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Protection for whom? creditor conflicts in bankruptcy


  • Stanley D. Longhofer
  • Stephen R. Peters


Revised. In this article we provide a rationale for bankruptcy law that is based on the conflicts among creditors that occur when a debtor’s liabilities exceed its assets. In the absence of a bankruptcy law, the private debt-collection remedies that creditors pursue when a debtor is insolvent result in an ad hoc disposal of the debtor’s assets, thereby reducing the aggregate value of creditors’ claims. We show that coordination clauses can be used by creditors in their loan agreements that will result in coordination, ex post. Although all creditors would benefit from including these clauses in their contracts, they nevertheless choose not to in precisely those circumstances in which it is desirable to coordinate. This is an important insight because previous theories supporting a role for bankruptcy law are based on the notion that creditors want to contract about bankruptcy, but cannot. In contract, we demonstrate that creditors will choose not to coordinate ex ante, even though it is in their best interest ex post. ; We also examine a variety of other contractual mechanisms, including covenants and seniority, and show that although including these terms in loan contracts can improve creditors’ incentives to write coordination clauses, they do so only in special circumstances. Our analysis of creditor conflicts and the potential for private contracting remedies provides an economic rationale for the existence of a bankruptcy law that mandates ex post coordination among the creditors of an insolvent debtor.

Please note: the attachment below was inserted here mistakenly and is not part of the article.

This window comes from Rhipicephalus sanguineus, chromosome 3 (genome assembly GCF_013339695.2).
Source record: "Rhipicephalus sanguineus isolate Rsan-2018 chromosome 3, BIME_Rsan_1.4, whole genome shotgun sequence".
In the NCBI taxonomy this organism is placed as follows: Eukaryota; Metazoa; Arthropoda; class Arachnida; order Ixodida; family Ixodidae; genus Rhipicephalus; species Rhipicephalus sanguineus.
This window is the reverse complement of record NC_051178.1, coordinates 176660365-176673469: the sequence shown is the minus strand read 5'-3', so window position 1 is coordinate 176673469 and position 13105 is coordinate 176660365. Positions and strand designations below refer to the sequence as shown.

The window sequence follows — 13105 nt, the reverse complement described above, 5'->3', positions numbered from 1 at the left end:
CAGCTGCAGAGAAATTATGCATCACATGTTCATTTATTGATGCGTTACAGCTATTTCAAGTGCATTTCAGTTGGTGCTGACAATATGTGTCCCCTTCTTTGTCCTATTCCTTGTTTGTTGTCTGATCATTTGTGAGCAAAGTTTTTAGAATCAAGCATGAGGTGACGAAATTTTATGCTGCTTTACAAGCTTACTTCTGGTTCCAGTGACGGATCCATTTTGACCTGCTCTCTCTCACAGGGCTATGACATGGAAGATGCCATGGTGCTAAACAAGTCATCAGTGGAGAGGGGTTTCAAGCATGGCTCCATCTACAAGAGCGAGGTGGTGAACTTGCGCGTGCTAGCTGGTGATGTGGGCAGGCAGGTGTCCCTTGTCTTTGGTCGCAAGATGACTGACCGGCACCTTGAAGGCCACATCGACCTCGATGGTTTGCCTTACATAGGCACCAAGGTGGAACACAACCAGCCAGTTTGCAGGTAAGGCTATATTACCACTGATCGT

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  • Stanley D. Longhofer & Stephen R. Peters, 2000. "Protection for whom? creditor conflicts in bankruptcy," Working Paper 9909R, Federal Reserve Bank of Cleveland.
  • Handle: RePEc:fip:fedcwp:9909

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